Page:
Texas Tech Develops Interactive Tool for Wetlands Conservation
In August, Texas Tech University’s Center for Geospatial Technology released a new Playa and Wetlands Database and web application for wetlands within a 52-county area that overlies the Ogallala Aquifer in Texas, Oklahoma and New Mexico (see map). Together the geodata and web application can be used to support decisions concerned with water management and wetlands preservation.
“We developed the database to support ongoing research concerned with the hydrology of the Ogallala Aquifer,” says Lucia Barbato, Associate Director of the Center for Geospatial Technology. “To support this research it was important to develop a comprehensive database of playas, and categorize those playas by the immediate and surrounding land use and man made impacts directly affecting them.”
“This is a valuable tool for those working in playa conservation, one that builds upon the great work already done at Texas Tech University,” says Playa Lakes Joint Venture’s GIS Director Alex Daniels.
The database was developed using GIS technology linked to aerial imagery and pre-existing data. Wetlands were classified as one of eight types: playa, unclassified wetland, lake, saline lake, riparian, impoundment, manmade, or scrub or other. In addition to categorizing wetlands into types, the database also attributed impacts to a wetland, including whether the wetland is affected by a road, excavation, dike or drain, farming or proximity to farming activity.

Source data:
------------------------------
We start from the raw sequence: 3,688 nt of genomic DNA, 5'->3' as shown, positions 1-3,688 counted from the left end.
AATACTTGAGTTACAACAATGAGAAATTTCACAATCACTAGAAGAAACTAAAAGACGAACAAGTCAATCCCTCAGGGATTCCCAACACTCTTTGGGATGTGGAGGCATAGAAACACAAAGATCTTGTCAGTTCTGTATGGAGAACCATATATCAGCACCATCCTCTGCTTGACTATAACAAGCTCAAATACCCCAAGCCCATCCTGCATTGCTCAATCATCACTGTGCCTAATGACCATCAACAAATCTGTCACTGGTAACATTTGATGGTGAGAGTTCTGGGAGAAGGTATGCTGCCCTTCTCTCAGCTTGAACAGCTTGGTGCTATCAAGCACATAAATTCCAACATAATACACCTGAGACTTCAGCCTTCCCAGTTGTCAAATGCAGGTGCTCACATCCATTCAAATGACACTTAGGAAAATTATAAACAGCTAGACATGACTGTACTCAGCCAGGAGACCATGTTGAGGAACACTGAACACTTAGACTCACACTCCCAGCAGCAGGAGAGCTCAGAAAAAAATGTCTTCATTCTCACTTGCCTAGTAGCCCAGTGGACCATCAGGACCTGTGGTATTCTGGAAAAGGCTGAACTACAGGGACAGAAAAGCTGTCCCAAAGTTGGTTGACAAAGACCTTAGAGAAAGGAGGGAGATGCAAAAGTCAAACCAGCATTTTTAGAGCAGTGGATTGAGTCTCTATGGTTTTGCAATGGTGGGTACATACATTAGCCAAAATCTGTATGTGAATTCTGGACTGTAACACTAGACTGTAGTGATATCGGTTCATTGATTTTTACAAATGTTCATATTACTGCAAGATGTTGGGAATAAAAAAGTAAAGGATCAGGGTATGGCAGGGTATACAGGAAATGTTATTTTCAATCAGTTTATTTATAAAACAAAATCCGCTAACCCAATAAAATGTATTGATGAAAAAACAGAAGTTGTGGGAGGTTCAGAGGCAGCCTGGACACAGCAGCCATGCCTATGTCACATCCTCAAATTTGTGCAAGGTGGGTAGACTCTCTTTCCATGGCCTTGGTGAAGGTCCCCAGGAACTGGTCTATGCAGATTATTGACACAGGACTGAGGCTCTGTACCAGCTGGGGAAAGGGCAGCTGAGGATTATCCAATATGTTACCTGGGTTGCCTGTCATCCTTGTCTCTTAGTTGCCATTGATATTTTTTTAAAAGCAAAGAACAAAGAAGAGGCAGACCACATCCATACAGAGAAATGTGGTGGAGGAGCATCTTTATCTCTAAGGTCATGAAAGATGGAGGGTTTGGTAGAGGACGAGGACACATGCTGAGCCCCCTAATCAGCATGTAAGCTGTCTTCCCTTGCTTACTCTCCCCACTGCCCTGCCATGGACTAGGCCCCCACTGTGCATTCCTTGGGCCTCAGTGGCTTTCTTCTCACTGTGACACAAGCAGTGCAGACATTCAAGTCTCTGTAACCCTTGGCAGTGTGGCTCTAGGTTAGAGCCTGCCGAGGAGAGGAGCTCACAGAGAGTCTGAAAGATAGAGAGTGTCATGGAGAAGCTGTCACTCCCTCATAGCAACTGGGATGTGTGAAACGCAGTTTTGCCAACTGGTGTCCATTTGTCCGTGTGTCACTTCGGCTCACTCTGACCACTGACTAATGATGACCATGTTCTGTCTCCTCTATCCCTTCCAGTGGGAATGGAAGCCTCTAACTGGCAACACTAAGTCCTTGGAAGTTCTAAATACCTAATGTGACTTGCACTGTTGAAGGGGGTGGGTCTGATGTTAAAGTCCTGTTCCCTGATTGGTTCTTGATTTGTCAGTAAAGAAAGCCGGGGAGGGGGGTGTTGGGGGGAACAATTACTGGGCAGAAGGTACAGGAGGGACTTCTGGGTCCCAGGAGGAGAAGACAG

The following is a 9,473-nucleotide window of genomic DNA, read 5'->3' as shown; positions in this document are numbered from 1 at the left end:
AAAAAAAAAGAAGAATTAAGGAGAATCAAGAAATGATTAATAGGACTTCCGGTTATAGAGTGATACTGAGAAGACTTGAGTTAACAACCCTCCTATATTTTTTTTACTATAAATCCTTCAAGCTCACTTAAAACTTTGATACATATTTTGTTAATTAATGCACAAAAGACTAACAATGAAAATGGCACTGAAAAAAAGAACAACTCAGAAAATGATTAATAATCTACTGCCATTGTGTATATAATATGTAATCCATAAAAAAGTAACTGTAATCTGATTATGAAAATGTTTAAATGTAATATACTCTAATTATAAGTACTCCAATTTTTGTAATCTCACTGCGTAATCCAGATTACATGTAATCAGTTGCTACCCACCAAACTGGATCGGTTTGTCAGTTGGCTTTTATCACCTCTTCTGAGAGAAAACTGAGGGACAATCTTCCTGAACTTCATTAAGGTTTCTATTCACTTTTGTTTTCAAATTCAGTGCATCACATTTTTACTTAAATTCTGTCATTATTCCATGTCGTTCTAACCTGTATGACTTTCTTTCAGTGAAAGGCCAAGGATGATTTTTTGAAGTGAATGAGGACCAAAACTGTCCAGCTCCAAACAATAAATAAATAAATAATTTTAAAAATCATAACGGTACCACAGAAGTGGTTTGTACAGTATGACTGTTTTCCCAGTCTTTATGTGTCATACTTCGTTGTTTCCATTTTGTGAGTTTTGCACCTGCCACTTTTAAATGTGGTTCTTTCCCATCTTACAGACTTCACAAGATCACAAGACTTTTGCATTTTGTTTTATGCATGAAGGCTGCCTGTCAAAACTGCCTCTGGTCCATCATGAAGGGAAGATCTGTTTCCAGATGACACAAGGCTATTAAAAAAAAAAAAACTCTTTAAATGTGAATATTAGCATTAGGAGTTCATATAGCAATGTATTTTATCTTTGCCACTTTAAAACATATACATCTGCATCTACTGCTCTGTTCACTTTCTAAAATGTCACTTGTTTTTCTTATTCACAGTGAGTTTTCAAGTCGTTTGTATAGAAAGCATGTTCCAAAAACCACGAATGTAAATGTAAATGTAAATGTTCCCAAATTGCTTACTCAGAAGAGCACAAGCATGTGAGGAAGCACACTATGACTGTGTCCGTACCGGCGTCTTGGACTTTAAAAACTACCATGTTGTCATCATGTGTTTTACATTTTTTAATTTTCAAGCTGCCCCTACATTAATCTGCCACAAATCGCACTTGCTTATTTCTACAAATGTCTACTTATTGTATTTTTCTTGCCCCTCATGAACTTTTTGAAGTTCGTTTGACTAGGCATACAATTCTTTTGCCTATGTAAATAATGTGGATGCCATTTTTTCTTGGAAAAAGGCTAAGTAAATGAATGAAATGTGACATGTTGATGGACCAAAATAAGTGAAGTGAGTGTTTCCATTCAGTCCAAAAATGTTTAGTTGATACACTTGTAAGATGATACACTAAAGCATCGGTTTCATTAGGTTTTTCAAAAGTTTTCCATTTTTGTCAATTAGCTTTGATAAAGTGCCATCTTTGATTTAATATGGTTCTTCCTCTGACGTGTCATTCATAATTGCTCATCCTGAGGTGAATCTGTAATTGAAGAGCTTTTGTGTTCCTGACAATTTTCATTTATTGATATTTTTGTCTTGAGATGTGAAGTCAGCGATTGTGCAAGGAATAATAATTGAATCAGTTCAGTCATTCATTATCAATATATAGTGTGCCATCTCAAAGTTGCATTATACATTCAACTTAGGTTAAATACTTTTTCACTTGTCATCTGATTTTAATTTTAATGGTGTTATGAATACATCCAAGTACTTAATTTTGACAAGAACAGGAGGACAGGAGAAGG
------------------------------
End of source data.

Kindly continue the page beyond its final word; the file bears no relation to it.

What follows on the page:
The data include 64,726 wetland features of which 21,893 are identified as playas and another 14,455 as unclassified wetlands (appear to be a playa but without evidence of a hydric soil). The remaining features include impoundments, riparian features, lakes and other wetlands. PLJV plans to incorporate these data into the next version of its region-wide playas dataset.
The Playa and Wetlands Database, as well as the interactive web mapping application, are available at http://gis.ttu.edu/pwd. This project was made possible with funding from the USDA Agricultural Research Service – Ogallala Aquifer Program.